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Updated: August 30th, 2012 1:02pm
Notebook: Mauer not throwing out runners, but problem goes beyond him

Notebook: Mauer not throwing out runners, but problem goes beyond him

by Phil Mackey
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MINNEAPOLIS -- Minnesota Twins catcher Joe Mauer entered Thursday having thrown out only six of 54 base stealers this season (11%), which is by far the lowest rate of his career.

Mauer's career caught stealing percentage is 33%, and his career-high for a season is 53% in 2007.

But Mauer isn't the only Twins catcher to experience the same problem. Drew Butera has thrown out only 25% of base stealers (34% career) and Ryan Doumit 21% (24% career).

Could Mauer, specifically, do a better job on his end when it comes to throwing out runners? The Twins say yes, but the problem also lies with his battery mates.

"(Mauer) is not having any arm problems at all. A lot of it's on the pitchers," manager Ron Gardenhire said. "I think mechanically... We were saying he's getting caught kind of back a little bit, rather than going and getting the ball. I think he can do that.

"The problem this late in the season is being able to get him out there, when he's playing every day, and do some (practice). It's something Steve (Liddle) is going to talk to him about, because he's kind of sitting there catching it flat-footed. ... That leads to him having to stand straight up and throw the ball, rather than driving through it."

Gardenhire added that several Twins pitchers are being timed at 1.4 and 1.5 seconds to home plate on their deliveries from the stretch. While it may not seem like much of a difference, teams would prefer their pitchers to get the ball to the catcher in closer to 1.2 seconds.

"The other day we're getting 1.35 and 1.41, that doesn't give (Mauer) much of a chance," Gardenhire said. "But there's some things that Joe can probably get a little better with -- driving through it a little more."

Can pitchers improve their speed to home plate without sacrificing in other areas?

"Some of them can, some of them can't," Gardenhire said. "Some of them have a long arm swing where you get what you get. Some of them can get better, but they get locked into the hitter too much, rather than holding runners, and it's something that we preach through our minor leagues.

"We talk to them all the time. A guy can't come to the big leagues and throw the ball with a 1.4, or a 1.35. They have to be better than that. That needs to be worked on all the way up so when they get here they have a slide step down towards a 1.2... Then you give (the catcher) a chance."

Arcia, Vasquez among September call-ups?

The Twins are likely to announced September call-ups on Friday. There are strong indications Double-A outfielder Oswaldo Arcia will be among them, and perhaps Arcia's teammate Aaron Hicks.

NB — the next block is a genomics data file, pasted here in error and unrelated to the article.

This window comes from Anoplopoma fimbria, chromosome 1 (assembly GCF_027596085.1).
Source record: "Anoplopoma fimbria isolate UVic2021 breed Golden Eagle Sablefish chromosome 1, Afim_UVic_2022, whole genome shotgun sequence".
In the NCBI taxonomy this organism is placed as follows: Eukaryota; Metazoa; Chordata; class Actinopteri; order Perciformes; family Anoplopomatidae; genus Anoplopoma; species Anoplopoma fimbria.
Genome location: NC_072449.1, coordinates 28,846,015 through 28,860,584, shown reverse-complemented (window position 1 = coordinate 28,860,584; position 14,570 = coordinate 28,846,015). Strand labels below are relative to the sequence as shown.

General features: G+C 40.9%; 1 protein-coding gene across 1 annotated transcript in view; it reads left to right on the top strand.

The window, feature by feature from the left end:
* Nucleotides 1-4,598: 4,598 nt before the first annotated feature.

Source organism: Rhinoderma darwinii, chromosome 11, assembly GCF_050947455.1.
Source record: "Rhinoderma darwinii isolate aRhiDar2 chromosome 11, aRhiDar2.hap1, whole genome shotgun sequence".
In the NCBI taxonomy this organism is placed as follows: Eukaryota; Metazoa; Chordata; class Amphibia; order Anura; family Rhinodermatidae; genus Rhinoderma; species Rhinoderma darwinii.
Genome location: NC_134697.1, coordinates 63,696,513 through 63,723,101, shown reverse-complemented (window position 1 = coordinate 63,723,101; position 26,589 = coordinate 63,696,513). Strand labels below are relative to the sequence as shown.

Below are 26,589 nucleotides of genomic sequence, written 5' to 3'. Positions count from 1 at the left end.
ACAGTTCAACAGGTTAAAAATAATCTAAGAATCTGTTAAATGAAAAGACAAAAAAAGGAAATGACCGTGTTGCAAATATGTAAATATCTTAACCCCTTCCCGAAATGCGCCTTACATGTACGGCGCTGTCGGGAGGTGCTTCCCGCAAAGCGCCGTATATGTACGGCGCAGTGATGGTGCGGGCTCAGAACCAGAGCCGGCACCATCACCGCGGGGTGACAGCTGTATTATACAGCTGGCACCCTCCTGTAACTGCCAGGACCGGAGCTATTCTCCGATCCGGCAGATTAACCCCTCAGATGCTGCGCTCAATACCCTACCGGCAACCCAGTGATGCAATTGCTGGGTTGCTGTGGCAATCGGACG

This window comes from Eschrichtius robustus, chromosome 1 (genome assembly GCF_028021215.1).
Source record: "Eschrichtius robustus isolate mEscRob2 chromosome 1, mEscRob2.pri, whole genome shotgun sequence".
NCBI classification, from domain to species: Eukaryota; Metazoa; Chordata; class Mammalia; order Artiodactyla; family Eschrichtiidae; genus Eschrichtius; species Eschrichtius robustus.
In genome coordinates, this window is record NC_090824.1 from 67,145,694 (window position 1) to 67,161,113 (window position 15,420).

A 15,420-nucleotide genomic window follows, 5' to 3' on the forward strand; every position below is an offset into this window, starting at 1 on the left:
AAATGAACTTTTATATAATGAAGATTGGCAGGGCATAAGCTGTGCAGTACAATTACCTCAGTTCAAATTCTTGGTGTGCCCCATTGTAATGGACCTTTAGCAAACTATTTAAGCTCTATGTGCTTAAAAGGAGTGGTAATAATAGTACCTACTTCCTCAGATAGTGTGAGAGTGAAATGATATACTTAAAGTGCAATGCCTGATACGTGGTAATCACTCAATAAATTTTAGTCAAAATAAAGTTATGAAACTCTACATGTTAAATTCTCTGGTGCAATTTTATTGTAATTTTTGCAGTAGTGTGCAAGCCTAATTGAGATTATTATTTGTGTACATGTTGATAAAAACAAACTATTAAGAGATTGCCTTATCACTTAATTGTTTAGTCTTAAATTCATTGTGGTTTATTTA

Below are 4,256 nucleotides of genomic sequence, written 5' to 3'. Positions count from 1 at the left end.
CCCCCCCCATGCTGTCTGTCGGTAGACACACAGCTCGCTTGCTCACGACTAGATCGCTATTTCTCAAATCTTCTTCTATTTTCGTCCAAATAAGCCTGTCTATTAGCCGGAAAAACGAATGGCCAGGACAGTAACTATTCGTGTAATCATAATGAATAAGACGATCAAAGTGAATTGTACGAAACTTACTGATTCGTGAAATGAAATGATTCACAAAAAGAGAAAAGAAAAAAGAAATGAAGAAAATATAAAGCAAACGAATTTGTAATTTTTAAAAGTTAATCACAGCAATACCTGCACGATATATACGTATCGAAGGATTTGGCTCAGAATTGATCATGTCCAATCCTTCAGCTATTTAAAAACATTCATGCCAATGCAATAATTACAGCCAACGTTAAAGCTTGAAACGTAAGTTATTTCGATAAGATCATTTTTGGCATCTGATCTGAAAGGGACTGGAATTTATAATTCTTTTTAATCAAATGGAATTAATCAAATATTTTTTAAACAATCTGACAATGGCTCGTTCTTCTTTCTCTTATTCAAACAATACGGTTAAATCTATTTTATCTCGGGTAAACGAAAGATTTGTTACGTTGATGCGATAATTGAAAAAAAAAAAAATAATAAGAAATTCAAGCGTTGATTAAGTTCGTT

Arcia, 21, is hitting .315/.386/.528 with 15 home runs and 91 RBIs between High-A Fort Myers and Double-A New Britain. Hicks, 22, is in the midst of his best minor league season yet, hitting .285/.381/.449 with 12 homers, nine triples, 20 doubles, 92 runs and 31 stolen bases.

With Scott Diamond currently serving a seven-game suspension, manager Ron Gardenhire said the team will call up a starter from the minor leagues to fill in on Sunday against the Kansas City Royals.

This is purely speculation, but that starter could be 28-year-old right-hander Esmerling Vasquez, who has allowed only seven earned runs in 42 innings over his last seven appearances for Triple-A Rochester (five starts). Over that stretch, Vasquez has struck out 44 while walking 17 and allowing only 26 hits.

Vasquez last pitched on Sunday, so he'd have plenty of rest.

King Deduno

Samuel Deduno entered Tuesday night's start with more walks issued than strikeouts this season. Rarely did he let an inning go by without allowing a baserunner or two.

That wasn't the case against Seattle. Deduno fanned a career-high nine while walking nobody in seven scoreless innings.

Oddly enough, some of the credit may indirectly go to Felix Hernandez.

"I know (pitching coach Rick Anderson) and (Deduno) were talking about some adjustments, something in his grip or something," Gardenhire said. "Andy said he really pays attention.

"He watched a lot of video on Hernandez, what he was doing with the ball. And Andy talked to him about, 'Watch his set-up and watch the way he does this.' Deduno was really diligent in watching that video of Hernandez the other night, and maybe he picked something up off that. ...

"I think it was pretty interesting to see his results last night after doing that."

Solid results on Tuesday, but Deduno's 5.00 FIP and 4.69 xFIP suggest his 3.72 ERA is due for some inflation at some point. He can prevent that by continuing to limit walks.

Phil Mackey is a columnist for He co-hosts "Mackey & Judd" from 9 a.m. to 1 p.m. weekdays on 1500 ESPN Twin Cities.
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